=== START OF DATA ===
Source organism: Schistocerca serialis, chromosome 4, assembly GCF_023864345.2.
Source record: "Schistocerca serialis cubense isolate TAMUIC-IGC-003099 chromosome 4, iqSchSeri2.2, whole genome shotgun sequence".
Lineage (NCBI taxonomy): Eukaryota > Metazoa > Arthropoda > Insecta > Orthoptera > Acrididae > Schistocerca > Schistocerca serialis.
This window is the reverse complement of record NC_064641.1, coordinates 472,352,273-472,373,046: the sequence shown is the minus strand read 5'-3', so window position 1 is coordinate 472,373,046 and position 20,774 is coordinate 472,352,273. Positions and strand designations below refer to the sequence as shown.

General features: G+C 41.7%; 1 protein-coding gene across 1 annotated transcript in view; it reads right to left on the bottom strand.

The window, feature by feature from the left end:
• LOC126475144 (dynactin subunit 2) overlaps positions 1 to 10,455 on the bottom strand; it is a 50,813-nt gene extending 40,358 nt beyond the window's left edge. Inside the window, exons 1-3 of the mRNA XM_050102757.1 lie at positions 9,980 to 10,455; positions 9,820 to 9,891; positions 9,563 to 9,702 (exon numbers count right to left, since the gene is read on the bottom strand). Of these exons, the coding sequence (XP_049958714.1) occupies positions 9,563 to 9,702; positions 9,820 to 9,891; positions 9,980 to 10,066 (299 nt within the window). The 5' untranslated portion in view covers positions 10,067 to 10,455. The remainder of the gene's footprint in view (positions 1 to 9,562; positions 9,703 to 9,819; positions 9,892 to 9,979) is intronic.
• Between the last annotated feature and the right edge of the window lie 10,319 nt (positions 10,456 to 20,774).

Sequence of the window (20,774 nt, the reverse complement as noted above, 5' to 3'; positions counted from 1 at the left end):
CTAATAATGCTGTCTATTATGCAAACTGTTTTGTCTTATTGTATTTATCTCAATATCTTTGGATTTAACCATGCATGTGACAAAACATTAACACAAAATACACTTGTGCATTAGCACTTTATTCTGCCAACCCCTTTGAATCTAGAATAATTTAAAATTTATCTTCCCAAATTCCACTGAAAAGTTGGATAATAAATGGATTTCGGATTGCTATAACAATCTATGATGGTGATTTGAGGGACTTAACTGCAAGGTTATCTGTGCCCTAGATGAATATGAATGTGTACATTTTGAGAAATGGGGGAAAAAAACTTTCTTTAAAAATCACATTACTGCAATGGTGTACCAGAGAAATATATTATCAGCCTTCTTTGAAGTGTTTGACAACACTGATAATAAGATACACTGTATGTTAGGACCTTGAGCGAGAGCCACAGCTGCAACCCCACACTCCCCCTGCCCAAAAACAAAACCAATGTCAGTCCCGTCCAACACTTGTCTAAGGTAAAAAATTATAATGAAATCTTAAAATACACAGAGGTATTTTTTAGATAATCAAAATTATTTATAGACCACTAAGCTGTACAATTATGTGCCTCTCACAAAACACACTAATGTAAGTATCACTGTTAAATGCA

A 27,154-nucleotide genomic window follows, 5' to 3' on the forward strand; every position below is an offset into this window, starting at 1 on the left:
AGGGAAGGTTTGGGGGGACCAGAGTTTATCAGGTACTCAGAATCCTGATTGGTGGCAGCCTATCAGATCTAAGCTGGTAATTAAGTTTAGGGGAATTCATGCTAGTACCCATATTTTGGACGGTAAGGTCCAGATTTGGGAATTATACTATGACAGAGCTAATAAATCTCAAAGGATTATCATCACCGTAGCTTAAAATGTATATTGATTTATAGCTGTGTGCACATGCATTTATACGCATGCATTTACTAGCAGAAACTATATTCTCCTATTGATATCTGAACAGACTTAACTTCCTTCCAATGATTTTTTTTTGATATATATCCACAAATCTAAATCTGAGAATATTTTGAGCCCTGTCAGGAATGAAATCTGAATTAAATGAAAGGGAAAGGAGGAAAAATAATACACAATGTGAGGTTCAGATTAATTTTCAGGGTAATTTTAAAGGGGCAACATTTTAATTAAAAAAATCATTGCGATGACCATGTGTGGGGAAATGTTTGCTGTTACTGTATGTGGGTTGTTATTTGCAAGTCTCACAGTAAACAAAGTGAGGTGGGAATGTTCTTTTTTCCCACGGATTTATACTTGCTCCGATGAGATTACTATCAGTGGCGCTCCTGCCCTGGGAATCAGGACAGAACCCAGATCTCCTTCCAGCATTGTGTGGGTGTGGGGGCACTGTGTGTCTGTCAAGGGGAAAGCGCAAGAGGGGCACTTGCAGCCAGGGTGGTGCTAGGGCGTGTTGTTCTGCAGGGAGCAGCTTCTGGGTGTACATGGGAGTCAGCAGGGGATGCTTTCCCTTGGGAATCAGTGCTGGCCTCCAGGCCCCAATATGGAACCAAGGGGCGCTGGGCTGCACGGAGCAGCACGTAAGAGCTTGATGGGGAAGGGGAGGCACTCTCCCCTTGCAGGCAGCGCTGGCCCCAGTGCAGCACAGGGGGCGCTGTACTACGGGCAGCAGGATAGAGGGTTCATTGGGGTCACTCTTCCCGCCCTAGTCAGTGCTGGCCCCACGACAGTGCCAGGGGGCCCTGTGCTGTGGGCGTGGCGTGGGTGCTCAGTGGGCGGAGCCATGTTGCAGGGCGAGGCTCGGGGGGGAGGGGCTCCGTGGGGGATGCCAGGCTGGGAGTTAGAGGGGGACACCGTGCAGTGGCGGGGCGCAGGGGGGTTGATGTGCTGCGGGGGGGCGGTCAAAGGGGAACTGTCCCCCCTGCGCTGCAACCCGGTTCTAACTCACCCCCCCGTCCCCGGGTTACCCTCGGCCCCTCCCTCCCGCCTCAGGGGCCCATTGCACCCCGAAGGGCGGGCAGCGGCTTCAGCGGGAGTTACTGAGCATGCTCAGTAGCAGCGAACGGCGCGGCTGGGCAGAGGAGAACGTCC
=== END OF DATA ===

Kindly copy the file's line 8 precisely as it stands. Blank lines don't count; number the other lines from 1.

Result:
• Between the last annotated feature and the right edge of the window lie 10,319 nt (positions 10,456 to 20,774).